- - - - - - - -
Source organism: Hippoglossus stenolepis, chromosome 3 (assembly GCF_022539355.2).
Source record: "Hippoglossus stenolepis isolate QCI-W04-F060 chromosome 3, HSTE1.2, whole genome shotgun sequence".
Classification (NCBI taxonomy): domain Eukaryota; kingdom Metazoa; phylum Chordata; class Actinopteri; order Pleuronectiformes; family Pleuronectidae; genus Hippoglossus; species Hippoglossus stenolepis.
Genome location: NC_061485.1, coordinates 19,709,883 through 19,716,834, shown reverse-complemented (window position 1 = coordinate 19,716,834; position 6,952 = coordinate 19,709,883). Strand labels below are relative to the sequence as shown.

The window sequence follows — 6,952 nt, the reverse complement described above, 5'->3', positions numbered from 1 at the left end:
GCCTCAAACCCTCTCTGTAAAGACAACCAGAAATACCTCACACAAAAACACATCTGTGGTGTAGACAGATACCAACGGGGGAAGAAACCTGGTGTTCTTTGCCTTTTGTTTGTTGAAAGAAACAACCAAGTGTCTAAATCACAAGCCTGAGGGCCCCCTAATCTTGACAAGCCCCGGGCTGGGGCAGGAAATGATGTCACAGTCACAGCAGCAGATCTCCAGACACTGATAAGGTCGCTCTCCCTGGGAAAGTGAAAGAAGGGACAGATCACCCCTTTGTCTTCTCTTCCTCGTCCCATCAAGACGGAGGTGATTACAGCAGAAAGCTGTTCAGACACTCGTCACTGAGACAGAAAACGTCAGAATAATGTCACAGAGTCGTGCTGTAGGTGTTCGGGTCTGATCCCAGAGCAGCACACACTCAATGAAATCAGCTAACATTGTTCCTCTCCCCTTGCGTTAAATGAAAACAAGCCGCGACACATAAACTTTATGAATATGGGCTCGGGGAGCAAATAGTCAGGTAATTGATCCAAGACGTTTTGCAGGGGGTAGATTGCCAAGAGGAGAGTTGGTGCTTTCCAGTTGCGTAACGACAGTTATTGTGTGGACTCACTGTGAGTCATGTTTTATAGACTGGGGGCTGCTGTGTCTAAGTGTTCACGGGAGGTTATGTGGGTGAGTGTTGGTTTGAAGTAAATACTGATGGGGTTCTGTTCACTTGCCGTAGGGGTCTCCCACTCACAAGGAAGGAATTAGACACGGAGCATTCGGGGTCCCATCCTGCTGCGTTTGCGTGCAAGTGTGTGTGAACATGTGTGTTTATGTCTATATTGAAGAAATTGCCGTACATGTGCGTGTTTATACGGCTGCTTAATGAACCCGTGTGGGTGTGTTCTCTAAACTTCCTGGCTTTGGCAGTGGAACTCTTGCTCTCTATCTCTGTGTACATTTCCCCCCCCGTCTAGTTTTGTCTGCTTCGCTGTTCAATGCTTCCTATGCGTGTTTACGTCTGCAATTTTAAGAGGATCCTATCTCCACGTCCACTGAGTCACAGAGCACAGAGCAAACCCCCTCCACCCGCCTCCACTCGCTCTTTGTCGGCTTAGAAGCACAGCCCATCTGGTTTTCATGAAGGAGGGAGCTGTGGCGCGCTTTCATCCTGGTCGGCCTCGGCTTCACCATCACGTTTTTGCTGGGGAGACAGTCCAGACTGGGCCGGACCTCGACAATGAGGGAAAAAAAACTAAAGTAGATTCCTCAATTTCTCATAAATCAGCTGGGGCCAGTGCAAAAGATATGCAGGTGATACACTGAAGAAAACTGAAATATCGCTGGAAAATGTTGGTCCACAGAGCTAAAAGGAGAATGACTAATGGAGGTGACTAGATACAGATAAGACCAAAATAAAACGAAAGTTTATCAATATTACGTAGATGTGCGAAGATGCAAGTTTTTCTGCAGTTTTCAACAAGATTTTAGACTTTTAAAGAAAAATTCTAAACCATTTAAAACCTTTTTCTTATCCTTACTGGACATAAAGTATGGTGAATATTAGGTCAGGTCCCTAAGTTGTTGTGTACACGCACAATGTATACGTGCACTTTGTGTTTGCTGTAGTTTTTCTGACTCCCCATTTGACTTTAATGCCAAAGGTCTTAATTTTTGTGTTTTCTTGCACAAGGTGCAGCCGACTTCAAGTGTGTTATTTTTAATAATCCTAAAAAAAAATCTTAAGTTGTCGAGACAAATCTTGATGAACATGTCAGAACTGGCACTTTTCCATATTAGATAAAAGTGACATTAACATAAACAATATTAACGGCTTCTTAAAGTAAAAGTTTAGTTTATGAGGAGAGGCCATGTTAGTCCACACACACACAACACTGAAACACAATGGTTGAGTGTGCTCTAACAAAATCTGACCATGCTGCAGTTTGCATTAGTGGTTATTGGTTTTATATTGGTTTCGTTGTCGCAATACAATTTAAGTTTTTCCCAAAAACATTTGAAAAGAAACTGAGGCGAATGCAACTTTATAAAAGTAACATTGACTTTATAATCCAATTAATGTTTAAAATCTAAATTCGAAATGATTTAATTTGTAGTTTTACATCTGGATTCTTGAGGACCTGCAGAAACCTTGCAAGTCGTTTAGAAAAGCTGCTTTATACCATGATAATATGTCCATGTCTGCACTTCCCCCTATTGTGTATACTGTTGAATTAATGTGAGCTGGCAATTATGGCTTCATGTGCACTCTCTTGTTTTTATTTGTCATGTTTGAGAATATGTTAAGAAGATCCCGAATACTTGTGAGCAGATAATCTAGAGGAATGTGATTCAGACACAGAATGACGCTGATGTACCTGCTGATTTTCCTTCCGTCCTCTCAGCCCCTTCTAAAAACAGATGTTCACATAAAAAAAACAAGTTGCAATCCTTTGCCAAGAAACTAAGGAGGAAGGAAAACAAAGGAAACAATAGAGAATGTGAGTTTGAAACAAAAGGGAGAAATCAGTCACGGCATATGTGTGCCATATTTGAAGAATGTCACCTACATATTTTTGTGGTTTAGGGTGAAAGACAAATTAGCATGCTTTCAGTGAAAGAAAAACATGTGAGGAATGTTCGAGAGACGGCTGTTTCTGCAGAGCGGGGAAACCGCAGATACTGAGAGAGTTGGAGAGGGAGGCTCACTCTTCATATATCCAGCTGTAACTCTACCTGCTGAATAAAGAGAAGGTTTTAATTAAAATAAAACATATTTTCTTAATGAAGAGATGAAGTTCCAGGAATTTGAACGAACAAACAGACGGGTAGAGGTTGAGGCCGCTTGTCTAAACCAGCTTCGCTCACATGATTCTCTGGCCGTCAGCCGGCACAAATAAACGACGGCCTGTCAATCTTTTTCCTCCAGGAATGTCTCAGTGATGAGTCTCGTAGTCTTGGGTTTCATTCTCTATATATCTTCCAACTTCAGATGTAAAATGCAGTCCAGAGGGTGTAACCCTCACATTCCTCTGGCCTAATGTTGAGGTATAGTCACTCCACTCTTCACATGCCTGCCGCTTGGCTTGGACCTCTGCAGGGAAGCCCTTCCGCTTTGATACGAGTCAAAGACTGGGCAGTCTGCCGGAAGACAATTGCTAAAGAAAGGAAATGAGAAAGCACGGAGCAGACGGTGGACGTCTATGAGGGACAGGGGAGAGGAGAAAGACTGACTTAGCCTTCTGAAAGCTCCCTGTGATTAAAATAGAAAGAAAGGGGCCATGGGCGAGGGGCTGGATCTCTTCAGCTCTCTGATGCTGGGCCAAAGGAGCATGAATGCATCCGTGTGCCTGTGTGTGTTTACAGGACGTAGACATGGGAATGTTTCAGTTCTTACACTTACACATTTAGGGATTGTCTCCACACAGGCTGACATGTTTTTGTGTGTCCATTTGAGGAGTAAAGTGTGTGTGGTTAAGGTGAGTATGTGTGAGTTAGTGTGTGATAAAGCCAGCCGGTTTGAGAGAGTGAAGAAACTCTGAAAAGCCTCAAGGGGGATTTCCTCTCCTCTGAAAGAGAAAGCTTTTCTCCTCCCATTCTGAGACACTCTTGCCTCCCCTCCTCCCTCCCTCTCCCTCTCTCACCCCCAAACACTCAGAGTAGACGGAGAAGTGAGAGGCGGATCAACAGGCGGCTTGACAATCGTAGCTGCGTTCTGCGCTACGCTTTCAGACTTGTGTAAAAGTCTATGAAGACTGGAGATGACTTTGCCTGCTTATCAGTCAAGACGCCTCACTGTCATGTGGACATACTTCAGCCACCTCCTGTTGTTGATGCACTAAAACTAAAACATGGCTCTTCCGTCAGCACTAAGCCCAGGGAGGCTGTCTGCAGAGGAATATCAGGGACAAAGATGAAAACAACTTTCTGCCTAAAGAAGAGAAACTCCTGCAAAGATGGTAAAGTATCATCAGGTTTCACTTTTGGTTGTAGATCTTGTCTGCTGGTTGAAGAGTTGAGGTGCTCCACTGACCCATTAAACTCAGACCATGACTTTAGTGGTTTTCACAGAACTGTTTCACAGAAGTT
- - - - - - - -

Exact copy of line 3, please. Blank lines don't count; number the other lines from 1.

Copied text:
Classification (NCBI taxonomy): domain Eukaryota; kingdom Metazoa; phylum Chordata; class Actinopteri; order Pleuronectiformes; family Pleuronectidae; genus Hippoglossus; species Hippoglossus stenolepis.